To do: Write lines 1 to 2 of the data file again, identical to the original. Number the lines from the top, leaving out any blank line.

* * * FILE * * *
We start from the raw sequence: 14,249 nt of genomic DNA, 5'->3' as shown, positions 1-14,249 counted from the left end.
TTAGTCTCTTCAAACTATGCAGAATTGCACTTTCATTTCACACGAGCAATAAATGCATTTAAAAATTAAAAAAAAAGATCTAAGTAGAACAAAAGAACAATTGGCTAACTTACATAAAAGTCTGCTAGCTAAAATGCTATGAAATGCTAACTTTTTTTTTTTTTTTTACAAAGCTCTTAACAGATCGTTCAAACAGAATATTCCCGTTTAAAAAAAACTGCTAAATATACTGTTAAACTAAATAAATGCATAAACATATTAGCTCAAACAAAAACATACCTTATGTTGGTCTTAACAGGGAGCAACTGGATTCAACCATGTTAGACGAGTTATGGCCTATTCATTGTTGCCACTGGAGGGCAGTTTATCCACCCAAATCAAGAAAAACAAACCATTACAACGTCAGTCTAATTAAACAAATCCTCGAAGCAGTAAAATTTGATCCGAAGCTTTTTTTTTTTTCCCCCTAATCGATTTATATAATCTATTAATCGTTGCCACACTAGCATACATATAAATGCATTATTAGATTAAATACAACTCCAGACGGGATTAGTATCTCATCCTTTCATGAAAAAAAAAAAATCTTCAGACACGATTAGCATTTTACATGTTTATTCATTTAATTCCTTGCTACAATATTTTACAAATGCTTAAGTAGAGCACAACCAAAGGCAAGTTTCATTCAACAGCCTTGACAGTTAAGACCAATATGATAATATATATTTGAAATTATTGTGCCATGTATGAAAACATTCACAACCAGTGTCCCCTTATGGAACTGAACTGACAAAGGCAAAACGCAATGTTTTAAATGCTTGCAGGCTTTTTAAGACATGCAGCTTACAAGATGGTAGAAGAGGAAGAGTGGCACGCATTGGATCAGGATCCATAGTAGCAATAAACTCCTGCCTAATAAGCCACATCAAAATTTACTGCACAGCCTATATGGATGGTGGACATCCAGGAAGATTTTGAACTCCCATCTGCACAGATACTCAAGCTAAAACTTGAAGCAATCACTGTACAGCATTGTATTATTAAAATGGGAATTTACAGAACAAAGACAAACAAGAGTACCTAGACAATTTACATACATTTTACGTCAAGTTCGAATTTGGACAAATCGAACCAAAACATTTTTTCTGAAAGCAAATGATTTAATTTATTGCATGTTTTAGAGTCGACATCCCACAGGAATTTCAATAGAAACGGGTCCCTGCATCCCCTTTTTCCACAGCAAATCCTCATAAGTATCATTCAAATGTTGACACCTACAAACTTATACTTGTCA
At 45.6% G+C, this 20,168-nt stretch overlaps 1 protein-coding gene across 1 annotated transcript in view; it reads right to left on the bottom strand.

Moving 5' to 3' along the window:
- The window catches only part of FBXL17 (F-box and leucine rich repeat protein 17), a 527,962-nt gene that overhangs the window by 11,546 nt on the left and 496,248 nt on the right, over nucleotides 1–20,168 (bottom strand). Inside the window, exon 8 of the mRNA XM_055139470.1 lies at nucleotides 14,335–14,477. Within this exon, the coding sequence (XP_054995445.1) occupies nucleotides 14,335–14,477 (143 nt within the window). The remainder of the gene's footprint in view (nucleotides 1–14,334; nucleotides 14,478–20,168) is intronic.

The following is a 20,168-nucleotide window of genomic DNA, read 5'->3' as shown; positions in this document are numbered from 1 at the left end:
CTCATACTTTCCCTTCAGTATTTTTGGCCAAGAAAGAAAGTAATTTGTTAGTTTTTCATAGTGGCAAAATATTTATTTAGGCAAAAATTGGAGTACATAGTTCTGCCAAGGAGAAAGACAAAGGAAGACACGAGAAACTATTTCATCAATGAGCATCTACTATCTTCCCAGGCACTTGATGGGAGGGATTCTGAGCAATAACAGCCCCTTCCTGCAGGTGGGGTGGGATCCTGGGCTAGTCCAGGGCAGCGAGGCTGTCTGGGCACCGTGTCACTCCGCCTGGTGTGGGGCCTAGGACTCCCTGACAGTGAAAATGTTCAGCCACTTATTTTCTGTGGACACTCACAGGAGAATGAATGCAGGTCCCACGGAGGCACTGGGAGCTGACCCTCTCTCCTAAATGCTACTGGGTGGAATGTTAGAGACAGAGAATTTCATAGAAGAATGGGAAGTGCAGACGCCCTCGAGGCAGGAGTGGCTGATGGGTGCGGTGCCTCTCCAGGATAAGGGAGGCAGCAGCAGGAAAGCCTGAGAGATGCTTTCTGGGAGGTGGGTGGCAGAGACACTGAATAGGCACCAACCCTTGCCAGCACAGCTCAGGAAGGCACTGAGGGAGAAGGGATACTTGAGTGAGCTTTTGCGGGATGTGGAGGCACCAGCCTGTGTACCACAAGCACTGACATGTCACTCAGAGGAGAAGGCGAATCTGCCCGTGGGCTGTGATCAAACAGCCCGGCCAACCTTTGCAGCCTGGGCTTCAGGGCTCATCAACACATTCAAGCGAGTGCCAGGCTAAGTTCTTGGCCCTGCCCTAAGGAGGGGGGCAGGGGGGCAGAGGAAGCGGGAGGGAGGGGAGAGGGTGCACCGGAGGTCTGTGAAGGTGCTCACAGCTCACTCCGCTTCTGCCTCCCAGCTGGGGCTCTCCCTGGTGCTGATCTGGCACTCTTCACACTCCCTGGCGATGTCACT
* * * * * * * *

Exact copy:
We start from the raw sequence: 14,249 nt of genomic DNA, 5'->3' as shown, positions 1-14,249 counted from the left end.
TTAGTCTCTTCAAACTATGCAGAATTGCACTTTCATTTCACACGAGCAATAAATGCATTTAAAAATTAAAAAAAAAGATCTAAGTAGAACAAAAGAACAATTGGCTAACTTACATAAAAGTCTGCTAGCTAAAATGCTATGAAATGCTAACTTTTTTTTTTTTTTTTACAAAGCTCTTAACAGATCGTTCAAACAGAATATTCCCGTTTAAAAAAAACTGCTAAATATACTGTTAAACTAAATAAATGCATAAACATATTAGCTCAAACAAAAACATACCTTATGTTGGTCTTAACAGGGAGCAACTGGATTCAACCATGTTAGACGAGTTATGGCCTATTCATTGTTGCCACTGGAGGGCAGTTTATCCACCCAAATCAAGAAAAACAAACCATTACAACGTCAGTCTAATTAAACAAATCCTCGAAGCAGTAAAATTTGATCCGAAGCTTTTTTTTTTTTCCCCCTAATCGATTTATATAATCTATTAATCGTTGCCACACTAGCATACATATAAATGCATTATTAGATTAAATACAACTCCAGACGGGATTAGTATCTCATCCTTTCATGAAAAAAAAAAAATCTTCAGACACGATTAGCATTTTACATGTTTATTCATTTAATTCCTTGCTACAATATTTTACAAATGCTTAAGTAGAGCACAACCAAAGGCAAGTTTCATTCAACAGCCTTGACAGTTAAGACCAATATGATAATATATATTTGAAATTATTGTGCCATGTATGAAAACATTCACAACCAGTGTCCCCTTATGGAACTGAACTGACAAAGGCAAAACGCAATGTTTTAAATGCTTGCAGGCTTTTTAAGACATGCAGCTTACAAGATGGTAGAAGAGGAAGAGTGGCACGCATTGGATCAGGATCCATAGTAGCAATAAACTCCTGCCTAATAAGCCACATCAAAATTTACTGCACAGCCTATATGGATGGTGGACATCCAGGAAGATTTTGAACTCCCATCTGCACAGATACTCAAGCTAAAACTTGAAGCAATCACTGTACAGCATTGTATTATTAAAATGGGAATTTACAGAACAAAGACAAACAAGAGTACCTAGACAATTTACATACATTTTACGTCAAGTTCGAATTTGGACAAATCGAACCAAAACATTTTTTCTGAAAGCAAATGATTTAATTTATTGCATGTTTTAGAGTCGACATCCCACAGGAATTTCAATAGAAACGGGTCCCTGCATCCCCTTTTTCCACAGCAAATCCTCATAAGTATCATTCAAATGTTGACACCTACAAACTTATACTTGTCA